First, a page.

By PHILIP BARKER
“The popularity of and interest in cricket not only here, but in every part of the world where Englishmen are gathered was never greater than at the present time.”
With these words written in April 1921, editor Pelham Warner began the first issue of the Cricketer Magazine which now celebrates its 100th birthday.
“The editor believes that there is room for such a paper as THE CRICKETER which will endeavour to comment fairly and accurately on first class cricket but also on club services and schools cricket,” added Warner, known as ‘Plum’ to his intimates. In 1921, he was a recently retired Middlesex captain who had also led England.
He later became a knight of the realm for services to the game and by his death in 1963, the ‘Grand Old Man’ of English cricket had done just about everything it was possible to do in the sport.
The first issue cost the princely sum of sixpence and included ‘My reminiscences’ from Gilbert Jessop, an attacking batsman with Gloucestershire known as ‘The Croucher’, who might have given Ben Stokes or Jos Buttler a run for their money.
There were hints on batsmanship from Surrey’s Donald Knight but not a ‘reverse sweep’ in sight.
Prospects for the new season featured the County Championship debut of Glamorgan.
“If they have the luck to be blessed with good weather, it should give a fillip to the county finances which will make for good in the future,” said the magazine.
The magazine also looked ahead to the Ashes. The Australians, led by their formidable skipper Warwick Amstrong, had beaten England 5-0 in 1920-21. They were to win almost as convincingly on English soil in a ‘back to back’ series to retain the Ashes.
The first issue of the magazine prompted ‘kind letters of encouragement’ and also encouraged the publishers to invite subscribers at 14 shillings (approximately 70 pence in today’s money) for a year’s supply, which also included a Christmas annual.
The Cricketer appeared every week during the English season and was to do so right until the late 1960s.
The mast head has changed roughly once a decade, the numbering system almost as often, a little eccentricity corrected just in time for the centenary.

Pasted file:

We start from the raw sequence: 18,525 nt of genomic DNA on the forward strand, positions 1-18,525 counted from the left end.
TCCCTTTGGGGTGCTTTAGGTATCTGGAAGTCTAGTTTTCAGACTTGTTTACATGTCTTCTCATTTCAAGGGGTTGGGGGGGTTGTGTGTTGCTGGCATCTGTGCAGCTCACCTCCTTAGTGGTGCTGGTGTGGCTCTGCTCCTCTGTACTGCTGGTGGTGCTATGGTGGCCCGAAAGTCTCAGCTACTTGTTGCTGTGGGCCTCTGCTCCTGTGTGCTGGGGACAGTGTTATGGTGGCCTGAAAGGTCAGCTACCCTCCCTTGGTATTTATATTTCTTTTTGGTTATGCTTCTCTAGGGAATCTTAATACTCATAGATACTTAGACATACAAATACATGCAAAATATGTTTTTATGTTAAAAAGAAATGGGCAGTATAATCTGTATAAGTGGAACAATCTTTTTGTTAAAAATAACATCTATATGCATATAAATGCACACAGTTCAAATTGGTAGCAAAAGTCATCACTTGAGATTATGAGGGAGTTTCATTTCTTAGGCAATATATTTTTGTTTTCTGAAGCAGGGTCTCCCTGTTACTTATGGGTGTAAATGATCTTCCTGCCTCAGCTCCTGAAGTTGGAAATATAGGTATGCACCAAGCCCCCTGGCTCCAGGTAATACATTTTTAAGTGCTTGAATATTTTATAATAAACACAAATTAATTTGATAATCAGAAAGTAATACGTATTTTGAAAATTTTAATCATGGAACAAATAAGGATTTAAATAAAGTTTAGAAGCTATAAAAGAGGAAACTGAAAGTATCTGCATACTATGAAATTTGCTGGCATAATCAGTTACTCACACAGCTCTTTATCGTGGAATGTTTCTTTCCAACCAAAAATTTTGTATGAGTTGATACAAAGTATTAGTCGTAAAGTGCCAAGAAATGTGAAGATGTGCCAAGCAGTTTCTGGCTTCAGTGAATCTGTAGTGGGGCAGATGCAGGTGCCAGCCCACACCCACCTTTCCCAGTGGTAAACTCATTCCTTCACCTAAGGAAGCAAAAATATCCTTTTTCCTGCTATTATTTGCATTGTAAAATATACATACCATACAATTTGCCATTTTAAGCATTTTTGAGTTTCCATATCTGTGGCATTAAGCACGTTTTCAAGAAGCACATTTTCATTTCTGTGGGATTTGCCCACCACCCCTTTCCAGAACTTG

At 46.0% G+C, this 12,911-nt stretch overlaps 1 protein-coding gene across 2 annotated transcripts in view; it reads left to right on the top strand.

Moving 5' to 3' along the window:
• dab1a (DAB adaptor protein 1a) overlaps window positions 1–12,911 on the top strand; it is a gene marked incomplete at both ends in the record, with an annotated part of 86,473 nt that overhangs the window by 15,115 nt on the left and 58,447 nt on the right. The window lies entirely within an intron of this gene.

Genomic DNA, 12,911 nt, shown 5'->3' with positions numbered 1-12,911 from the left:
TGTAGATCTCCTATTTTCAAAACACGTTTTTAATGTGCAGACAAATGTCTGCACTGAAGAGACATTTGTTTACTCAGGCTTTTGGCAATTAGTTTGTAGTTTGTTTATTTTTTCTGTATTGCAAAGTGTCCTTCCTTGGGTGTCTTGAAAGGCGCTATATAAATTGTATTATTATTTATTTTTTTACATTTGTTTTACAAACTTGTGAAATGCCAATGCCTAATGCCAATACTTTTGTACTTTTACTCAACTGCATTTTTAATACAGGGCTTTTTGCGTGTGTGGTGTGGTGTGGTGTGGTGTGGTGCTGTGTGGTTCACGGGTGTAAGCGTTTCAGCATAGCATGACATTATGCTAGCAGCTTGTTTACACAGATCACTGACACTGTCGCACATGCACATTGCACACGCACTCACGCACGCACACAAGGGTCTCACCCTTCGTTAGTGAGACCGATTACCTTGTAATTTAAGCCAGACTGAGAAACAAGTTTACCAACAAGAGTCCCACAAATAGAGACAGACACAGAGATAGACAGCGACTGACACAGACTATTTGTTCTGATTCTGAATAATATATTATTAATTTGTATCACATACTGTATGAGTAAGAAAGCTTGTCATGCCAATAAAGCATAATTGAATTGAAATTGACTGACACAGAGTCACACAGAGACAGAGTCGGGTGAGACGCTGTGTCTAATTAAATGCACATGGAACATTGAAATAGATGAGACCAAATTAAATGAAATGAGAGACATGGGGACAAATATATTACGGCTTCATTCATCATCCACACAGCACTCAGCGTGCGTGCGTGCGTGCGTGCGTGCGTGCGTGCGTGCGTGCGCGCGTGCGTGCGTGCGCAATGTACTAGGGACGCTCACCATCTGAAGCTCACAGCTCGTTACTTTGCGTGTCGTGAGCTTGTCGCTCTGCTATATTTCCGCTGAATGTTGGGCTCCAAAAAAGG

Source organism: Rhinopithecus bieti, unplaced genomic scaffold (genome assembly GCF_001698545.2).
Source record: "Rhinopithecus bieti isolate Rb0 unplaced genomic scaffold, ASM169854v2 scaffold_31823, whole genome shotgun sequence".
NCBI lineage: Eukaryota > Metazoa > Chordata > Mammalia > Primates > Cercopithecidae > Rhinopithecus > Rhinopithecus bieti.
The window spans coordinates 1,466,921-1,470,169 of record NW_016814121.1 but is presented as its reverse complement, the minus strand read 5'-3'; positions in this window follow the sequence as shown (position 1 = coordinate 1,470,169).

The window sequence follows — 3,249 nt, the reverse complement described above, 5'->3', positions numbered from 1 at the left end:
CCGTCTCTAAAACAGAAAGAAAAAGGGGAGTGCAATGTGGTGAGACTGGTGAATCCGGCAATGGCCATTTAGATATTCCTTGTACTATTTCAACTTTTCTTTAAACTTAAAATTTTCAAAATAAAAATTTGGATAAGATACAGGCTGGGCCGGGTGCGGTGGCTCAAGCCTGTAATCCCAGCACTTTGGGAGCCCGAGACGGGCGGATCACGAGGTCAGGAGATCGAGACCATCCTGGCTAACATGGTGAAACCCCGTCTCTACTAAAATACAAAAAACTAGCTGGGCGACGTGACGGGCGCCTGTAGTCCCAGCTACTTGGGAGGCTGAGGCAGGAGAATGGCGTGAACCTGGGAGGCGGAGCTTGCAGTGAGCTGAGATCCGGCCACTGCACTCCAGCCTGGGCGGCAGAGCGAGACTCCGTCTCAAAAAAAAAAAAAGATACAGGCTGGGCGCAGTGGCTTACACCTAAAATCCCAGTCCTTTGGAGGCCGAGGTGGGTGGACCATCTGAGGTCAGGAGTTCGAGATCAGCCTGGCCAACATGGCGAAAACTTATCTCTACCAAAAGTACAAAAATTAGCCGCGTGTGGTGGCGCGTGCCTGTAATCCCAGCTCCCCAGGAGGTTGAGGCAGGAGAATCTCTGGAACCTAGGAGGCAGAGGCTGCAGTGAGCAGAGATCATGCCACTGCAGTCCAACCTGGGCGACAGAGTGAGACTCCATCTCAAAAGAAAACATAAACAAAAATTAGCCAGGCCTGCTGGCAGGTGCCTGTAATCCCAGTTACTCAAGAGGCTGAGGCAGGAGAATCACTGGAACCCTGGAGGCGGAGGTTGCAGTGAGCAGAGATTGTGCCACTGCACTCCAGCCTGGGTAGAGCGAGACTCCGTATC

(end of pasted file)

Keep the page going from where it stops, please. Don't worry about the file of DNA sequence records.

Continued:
It merged with the rival Playfair Cricket monthly in 1973 and, for a few years in the new millennium, with Wisden Cricket Monthly but is now once more known simply as ‘The Cricketer’. Its webpage currently displays memorable covers from 100 years.
In 1975 it even published the official report of the first cricket World Cup, then coyly referred to as ‘International Championship Cricket’.
Appropriate perhaps since Ben Brocklehurst, a former Somerset captain turned magazine executive at The Cricketer, had suggested the idea in the first place.
The Cricketer also launched a cup for old boys teams and in 1972, the Village Knockout competition began, offering the dream for every village player, the chance, however distant, to play a final at Lord’s.
There was also wider coverage of women’s cricket. The legendary cricket writer E.W. Swanton described how Warner had been ‘captivated’ by a meeting with England captain Molly Hide in 1937 and agreed to help publicise the women’s Game.
However, coverage was limited to a single page even in the seventies when incumbent England captain Rachael Heyhoe Flint wrote a monthly column.
In 1976 the magazine covered the entire women’s series against Australia, though elsewhere in the magazine there was a photograph of opening delivery when England’s women played at Lord’s for the first time.
The seventies also saw the launch of ‘The Cricketer Quarterly Facts and Figures’, billed as ‘not just a mass of valuable statistical information, but a cricketer’s bedside book as well!’.
Photography in the magazine was strictly black and white right up until the late sixties. Even in the early seventies colour was a rare treat, though when it did appear, it often featured the work of SJA stalwart Patrick Eagar.
Those who succeeded Warner in the editor’s chair included Swanton, Reg Hayter and Christopher Martin-Jenkins.
One of CMJ’s Test Match Special colleagues fronted an ad campaign for the magazine in the early nineties. Brian Johnston, or ‘Johnners’ to his legions of fans, was shown reading the magazine, just as he’d done as a nine year old in 1921.
The present day editor Simon Hughes has also forged a career as a broadcaster. He was ‘The Analyst’ for Channel 4’s first spell covering test cricket.
He completes a circle back to the founder. Like Warner, Hughes spent the majority of his career with Middlesex.